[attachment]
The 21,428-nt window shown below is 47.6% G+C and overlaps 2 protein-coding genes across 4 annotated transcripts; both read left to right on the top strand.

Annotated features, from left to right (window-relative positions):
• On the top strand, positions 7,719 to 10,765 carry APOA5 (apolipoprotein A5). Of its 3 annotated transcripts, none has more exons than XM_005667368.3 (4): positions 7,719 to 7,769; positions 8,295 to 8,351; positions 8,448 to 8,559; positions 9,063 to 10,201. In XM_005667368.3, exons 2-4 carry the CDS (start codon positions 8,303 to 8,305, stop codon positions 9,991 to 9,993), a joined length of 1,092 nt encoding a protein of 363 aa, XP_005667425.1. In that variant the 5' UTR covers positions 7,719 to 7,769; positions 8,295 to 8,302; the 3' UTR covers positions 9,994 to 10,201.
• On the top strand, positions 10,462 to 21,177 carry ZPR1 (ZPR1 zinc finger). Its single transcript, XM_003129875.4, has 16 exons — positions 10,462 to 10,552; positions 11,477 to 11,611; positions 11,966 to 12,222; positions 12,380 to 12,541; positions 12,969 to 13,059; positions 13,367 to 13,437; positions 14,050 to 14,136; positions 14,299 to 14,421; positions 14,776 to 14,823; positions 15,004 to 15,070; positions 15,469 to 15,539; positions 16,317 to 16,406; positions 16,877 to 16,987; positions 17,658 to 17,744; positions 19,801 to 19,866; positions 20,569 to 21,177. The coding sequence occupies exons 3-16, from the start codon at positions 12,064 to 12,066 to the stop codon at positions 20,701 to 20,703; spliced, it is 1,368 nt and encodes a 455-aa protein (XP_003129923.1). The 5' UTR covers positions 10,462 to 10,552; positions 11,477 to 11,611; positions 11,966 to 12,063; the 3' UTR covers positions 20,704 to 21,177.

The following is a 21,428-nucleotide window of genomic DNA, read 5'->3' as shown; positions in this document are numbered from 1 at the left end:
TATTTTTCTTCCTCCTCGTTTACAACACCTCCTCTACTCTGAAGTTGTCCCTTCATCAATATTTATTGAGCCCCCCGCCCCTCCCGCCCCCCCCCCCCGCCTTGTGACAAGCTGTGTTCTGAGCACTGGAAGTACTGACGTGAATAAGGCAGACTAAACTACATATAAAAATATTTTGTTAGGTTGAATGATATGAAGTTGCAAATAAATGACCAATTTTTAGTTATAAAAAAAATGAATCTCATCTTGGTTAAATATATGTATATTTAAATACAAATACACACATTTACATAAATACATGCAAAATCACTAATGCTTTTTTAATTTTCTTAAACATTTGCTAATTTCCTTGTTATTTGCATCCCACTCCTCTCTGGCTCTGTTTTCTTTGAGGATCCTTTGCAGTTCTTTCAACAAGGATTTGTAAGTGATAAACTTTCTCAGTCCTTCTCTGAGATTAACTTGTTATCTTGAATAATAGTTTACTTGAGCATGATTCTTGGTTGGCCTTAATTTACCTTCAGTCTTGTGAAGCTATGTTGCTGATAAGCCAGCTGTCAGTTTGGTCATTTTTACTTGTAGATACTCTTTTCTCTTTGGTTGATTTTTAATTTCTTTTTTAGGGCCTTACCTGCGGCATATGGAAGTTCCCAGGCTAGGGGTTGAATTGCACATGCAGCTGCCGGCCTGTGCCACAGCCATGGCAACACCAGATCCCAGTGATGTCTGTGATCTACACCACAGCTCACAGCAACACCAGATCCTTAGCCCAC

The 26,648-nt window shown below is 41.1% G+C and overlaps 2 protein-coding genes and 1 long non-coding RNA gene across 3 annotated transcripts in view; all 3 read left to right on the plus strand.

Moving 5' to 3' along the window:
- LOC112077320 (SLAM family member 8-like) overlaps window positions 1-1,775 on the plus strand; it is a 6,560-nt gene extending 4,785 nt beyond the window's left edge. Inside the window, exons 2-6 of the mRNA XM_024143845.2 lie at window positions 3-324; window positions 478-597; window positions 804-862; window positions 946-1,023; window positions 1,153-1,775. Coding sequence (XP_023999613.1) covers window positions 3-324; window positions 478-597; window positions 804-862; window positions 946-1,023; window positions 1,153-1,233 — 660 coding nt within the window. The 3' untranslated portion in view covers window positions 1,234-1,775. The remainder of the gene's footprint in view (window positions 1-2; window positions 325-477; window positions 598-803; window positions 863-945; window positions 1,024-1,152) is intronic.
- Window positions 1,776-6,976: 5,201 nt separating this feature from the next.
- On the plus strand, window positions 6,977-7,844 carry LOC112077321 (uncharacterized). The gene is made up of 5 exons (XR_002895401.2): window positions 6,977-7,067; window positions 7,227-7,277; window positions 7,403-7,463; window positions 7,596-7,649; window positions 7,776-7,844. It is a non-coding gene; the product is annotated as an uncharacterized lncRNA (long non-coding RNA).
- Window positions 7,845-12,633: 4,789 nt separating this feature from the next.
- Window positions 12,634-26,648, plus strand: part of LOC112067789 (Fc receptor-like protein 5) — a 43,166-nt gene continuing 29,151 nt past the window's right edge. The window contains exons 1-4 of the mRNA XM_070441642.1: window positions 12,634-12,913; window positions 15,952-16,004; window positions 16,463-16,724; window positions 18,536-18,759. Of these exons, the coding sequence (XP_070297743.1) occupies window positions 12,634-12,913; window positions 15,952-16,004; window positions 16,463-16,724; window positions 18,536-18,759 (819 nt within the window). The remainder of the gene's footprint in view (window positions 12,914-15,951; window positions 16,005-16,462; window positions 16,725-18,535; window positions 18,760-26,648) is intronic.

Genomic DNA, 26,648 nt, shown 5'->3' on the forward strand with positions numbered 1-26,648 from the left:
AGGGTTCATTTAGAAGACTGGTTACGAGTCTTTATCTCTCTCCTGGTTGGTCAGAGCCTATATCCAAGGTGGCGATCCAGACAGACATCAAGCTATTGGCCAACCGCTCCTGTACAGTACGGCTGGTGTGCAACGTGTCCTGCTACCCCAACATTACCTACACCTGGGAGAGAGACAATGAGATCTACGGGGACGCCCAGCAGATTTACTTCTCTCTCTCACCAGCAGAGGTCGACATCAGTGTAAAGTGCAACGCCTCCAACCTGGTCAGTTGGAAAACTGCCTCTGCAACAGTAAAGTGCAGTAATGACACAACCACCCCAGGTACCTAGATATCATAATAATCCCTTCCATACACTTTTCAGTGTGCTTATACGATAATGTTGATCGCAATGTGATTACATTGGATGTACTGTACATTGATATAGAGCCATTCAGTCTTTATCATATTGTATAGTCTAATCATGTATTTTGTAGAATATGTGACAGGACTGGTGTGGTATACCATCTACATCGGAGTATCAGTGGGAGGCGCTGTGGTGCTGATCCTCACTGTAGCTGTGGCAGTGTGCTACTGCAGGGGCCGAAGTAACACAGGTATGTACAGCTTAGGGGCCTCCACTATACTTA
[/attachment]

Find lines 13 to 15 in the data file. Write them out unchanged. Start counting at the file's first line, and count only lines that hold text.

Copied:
- Window positions 12,634-26,648, plus strand: part of LOC112067789 (Fc receptor-like protein 5) — a 43,166-nt gene continuing 29,151 nt past the window's right edge. The window contains exons 1-4 of the mRNA XM_070441642.1: window positions 12,634-12,913; window positions 15,952-16,004; window positions 16,463-16,724; window positions 18,536-18,759. Of these exons, the coding sequence (XP_070297743.1) occupies window positions 12,634-12,913; window positions 15,952-16,004; window positions 16,463-16,724; window positions 18,536-18,759 (819 nt within the window). The remainder of the gene's footprint in view (window positions 12,914-15,951; window positions 16,005-16,462; window positions 16,725-18,535; window positions 18,760-26,648) is intronic.

Genomic DNA, 26,648 nt, shown 5'->3' on the forward strand with positions numbered 1-26,648 from the left:
AGGGTTCATTTAGAAGACTGGTTACGAGTCTTTATCTCTCTCCTGGTTGGTCAGAGCCTATATCCAAGGTGGCGATCCAGACAGACATCAAGCTATTGGCCAACCGCTCCTGTACAGTACGGCTGGTGTGCAACGTGTCCTGCTACCCCAACATTACCTACACCTGGGAGAGAGACAATGAGATCTACGGGGACGCCCAGCAGATTTACTTCTCTCTCTCACCAGCAGAGGTCGACATCAGTGTAAAGTGCAACGCCTCCAACCTGGTCAGTTGGAAAACTGCCTCTGCAACAGTAAAGTGCAGTAATGACACAACCACCCCAGGTACCTAGATATCATAATAATCCCTTCCATACACTTTTCAGTGTGCTTATACGATAATGTTGATCGCAATGTGATTACATTGGATGTACTGTACATTGATATAGAGCCATTCAGTCTTTATCATATTGTATAGTCTAATCATGTATTTTGTAGAATATGTGACAGGACTGGTGTGGTATACCATCTACATCGGAGTATCAGTGGGAGGCGCTGTGGTGCTGATCCTCACTGTAGCTGTGGCAGTGTGCTACTGCAGGGGCCGAAGTAACACAGGTATGTACAGCTTAGGGGCCTCCACTATACTTA